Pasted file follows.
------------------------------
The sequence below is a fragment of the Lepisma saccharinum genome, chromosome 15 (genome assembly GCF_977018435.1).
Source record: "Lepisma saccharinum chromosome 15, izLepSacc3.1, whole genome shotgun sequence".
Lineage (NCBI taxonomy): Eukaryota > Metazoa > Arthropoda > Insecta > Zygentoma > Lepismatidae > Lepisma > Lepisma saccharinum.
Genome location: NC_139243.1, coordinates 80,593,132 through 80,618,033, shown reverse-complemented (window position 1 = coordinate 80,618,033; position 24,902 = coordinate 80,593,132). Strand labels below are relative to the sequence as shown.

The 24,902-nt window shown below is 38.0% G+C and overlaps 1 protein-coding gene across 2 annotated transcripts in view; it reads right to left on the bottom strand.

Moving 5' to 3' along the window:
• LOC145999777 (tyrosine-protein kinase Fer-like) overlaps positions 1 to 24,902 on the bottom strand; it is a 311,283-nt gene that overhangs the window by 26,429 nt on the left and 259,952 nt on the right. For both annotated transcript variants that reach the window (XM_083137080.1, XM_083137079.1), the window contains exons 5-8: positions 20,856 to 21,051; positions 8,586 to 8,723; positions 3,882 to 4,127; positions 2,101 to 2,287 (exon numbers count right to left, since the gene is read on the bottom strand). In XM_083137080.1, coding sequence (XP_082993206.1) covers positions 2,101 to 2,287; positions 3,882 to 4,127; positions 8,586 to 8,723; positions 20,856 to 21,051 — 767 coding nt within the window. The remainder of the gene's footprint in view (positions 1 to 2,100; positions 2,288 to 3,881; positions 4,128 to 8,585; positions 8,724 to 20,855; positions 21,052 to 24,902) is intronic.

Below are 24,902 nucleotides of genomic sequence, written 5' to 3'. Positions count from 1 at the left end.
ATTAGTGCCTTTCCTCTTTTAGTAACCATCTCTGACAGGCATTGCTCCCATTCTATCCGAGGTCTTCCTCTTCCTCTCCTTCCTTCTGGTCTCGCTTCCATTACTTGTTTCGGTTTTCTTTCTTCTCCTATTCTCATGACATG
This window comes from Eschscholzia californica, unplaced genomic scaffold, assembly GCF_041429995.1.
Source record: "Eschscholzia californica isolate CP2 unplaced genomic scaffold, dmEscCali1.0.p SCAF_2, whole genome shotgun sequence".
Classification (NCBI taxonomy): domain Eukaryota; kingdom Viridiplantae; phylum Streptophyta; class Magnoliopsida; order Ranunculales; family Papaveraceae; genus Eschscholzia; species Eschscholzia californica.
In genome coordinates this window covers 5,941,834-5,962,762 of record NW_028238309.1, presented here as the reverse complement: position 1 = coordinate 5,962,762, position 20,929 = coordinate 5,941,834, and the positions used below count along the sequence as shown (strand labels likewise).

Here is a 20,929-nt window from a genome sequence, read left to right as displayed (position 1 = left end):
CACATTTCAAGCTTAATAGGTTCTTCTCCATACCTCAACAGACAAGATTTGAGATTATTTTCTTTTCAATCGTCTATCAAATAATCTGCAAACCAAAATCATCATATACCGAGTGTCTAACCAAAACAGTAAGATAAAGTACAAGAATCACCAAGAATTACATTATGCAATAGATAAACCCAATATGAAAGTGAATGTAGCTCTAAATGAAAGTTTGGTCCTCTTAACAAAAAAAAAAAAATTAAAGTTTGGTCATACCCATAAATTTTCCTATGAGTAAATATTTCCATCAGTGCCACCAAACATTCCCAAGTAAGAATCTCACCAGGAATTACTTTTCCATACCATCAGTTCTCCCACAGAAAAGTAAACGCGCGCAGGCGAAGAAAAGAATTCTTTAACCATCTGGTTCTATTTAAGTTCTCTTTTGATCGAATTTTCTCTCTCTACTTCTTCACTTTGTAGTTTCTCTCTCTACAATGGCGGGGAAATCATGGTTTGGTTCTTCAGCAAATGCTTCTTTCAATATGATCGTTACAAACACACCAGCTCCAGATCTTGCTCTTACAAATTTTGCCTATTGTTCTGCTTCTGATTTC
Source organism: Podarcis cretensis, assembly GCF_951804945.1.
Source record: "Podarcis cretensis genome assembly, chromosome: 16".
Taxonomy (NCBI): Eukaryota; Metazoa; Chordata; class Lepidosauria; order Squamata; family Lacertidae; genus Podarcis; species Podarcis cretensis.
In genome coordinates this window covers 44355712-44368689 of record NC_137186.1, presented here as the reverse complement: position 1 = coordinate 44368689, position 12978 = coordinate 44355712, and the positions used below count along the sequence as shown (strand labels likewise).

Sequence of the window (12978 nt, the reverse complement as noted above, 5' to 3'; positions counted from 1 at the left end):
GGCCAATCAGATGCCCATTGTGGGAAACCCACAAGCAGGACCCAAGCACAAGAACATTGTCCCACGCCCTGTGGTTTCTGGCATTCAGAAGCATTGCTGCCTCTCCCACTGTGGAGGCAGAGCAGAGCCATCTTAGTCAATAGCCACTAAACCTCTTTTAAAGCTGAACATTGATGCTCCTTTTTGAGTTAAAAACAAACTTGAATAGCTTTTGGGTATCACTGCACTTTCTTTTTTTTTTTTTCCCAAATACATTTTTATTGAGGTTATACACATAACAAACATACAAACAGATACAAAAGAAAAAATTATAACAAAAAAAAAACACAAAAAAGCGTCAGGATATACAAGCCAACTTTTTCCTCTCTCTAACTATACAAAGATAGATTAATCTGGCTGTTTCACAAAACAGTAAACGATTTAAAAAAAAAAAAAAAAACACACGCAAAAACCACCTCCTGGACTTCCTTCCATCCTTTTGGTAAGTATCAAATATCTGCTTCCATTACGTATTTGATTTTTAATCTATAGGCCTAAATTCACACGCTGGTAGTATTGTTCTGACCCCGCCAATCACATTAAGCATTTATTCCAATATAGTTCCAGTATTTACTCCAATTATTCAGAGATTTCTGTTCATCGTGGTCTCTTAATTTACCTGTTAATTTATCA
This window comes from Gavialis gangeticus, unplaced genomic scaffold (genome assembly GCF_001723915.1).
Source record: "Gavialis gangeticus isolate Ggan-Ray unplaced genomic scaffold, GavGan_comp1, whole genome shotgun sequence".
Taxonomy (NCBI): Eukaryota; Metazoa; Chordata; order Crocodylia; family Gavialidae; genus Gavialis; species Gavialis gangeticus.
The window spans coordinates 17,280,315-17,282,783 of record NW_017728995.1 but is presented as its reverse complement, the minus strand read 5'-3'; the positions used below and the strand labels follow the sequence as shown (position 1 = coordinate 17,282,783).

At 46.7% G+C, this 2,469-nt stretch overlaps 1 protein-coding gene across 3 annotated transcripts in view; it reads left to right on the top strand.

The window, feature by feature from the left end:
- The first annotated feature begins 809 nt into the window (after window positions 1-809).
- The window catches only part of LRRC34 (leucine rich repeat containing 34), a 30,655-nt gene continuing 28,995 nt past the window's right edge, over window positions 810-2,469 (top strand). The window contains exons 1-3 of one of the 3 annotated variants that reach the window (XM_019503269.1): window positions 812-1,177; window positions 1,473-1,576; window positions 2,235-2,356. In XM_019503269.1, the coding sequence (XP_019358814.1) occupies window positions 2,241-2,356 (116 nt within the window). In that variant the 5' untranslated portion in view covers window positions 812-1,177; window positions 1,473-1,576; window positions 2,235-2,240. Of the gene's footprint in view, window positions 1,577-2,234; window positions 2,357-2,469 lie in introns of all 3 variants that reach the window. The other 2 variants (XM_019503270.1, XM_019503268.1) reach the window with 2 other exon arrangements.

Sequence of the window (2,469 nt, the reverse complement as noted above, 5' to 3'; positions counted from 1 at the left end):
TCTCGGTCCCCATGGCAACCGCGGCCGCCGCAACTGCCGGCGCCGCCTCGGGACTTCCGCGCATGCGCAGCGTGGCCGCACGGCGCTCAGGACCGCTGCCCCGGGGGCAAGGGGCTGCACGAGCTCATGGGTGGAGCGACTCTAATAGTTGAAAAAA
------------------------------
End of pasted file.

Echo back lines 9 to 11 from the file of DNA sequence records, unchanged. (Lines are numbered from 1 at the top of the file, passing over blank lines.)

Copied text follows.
ATTAGTGCCTTTCCTCTTTTAGTAACCATCTCTGACAGGCATTGCTCCCATTCTATCCGAGGTCTTCCTCTTCCTCTCCTTCCTTCTGGTCTCGCTTCCATTACTTGTTTCGGTTTTCTTTCTTCTCCTATTCTCATGACATG
This window comes from Eschscholzia californica, unplaced genomic scaffold, assembly GCF_041429995.1.
Source record: "Eschscholzia californica isolate CP2 unplaced genomic scaffold, dmEscCali1.0.p SCAF_2, whole genome shotgun sequence".